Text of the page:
The outbreak of a novel infection, COVID-19, has greatly impacted the well-being of individuals worldwide. Persons with sickle cell disease (SCD) constitute a vulnerable population, subject to health disparities, who may have worse outcomes from COVID-19. Within the United States, New York has a large population of patients with SCD. Here, we analyze the clinical course and outcomes of SCD patients with COVID-19 who were admitted to a community teaching hospital in Brooklyn, NY.


We conducted a retrospective chart review of adult patients with SCD hospitalized with laboratory- confirmed COVID-19. Electronic health records were reviewed to identify patients and analyze their clinical course. Clinical characteristics, laboratory and radiology data were assessed. Rates of acute chest syndrome (ACS), acute kidney injury (AKI) and venous thromboembolism (VTE) were determined. ACS was defined by the presence of fever and/or respiratory symptoms accompanied by a new pulmonary infiltrate on chest Xray. Data on use of blood transfusion, treatments, length of stay and mortality were collected.


Between March 1 to June 30, 2020, 53 adults with SCD were hospitalized at our institution. Of these, 13 patients had COVID-19 infection. The mean (±SD) age of the COVID-19 patients was 34±10 years (range, 22 to 50) with 54% being female. Seven patients (54%) were Hb SS, and 6 patients (46%) were Hb SC. Comorbid conditions included Diabetes Mellitus (1 patient), SLE (1), End-stage renal disease (1), prior VTE (4) and Avascular necrosis of hip (3). Four patients were on hydroxyurea.

Clinical, laboratory and radiological findings are summarized in Table 1. While all the Hb SS patients presented with vaso-occlusive crisis, 4 of the 6 patients with Hb SC did not have symptoms of pain crisis. Chest pain and cough were the most common symptoms at presentation. During the hospital stay, 12 patients (92%) had at least one febrile episode >38°C, with 77% having recurrent fevers above 38.5°C.

Eleven patients (85%) met criteria for ACS. Seventy-seven percent of all patients required supplemental oxygen. Nine patients (69%) were transfused, with 4 patients undergoing exchange transfusion. Sixty-seven percent of the transfused patients were transfused within 48 hours of admission. No patients required intubation or mechanical ventilation and none were admitted to the intensive care unit (ICU). Five patients (38.5%) received hydroxychloroquine while 84.6% were treated with antibiotics. No patient received remdesivir.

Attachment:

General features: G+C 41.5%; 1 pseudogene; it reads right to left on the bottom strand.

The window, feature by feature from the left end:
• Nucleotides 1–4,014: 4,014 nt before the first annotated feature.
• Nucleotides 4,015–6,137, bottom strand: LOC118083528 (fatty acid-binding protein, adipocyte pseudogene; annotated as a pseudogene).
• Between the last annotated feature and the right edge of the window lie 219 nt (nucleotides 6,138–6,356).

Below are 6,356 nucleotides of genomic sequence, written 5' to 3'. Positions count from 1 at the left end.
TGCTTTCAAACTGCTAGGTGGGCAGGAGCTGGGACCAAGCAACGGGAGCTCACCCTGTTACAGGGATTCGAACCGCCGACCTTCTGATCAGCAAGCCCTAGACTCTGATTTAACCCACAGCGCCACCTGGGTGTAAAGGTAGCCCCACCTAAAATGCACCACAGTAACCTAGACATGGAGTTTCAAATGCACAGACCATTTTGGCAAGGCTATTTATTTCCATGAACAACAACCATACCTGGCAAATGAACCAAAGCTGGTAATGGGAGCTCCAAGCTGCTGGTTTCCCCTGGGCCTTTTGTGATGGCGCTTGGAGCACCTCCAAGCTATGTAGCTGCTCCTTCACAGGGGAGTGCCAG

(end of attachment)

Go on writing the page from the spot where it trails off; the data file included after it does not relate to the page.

Three patients (23%) developed AKI: of these, one patient required acute hemodialysis, the other two cases were mild with peak creatinine less than 2.0 mg/dl.

Ninety-two percent of patients received prophylactic anticoagulation with either unfractionated heparin, enoxaparin or fondaparinux. One patient who did not receive an anticoagulant due to thrombocytopenia developed an acute deep vein thrombosis which was also catheter-related. Of note, during the initial phase of the pandemic standard dosing of prophylactic anticoagulants were used but in the later months, some patients received higher prophylactic doses in keeping with hospital protocol.

The median length of hospital stay was 9.4 days (interquartile range, 8.1 to 13.3). There were no deaths - all patients were discharged home.


Panepinto et al (Emerg Infect Dis.) reported a mortality of 7% in 178 SCD patients with COVID-19 in the United States. Other published reports have detailed more favorable outcomes (Arlet et al, Lancet and Appiah-Kubi et al, Br J Haematol.). In this small retrospective analysis of hospitalized SCD patients, there was no mortality. Acute chest syndrome was the most common complication observed. VTE and severe AKI were infrequent. Blood transfusion was performed in the majority of patients (69%); two thirds of the patients transfused received blood within 48 hours of hospitalization. There were no ICU admissions and no use of mechanical ventilation indicative perhaps of less severe COVID-19 disease. This may have been due to the young age of the cohort. Early use of blood transfusion may have been a factor in reducing disease severity and improving outcomes. The best approach to managing these patients is unclear. We advocate for the development and dissemination of evidence-based guidelines to manage SCD patients with COVID-19 to reduce morbidity and mortality in this at-risk population.


No relevant conflicts of interest to declare.

Author notes


Asterisk with author names denotes non-ASH members.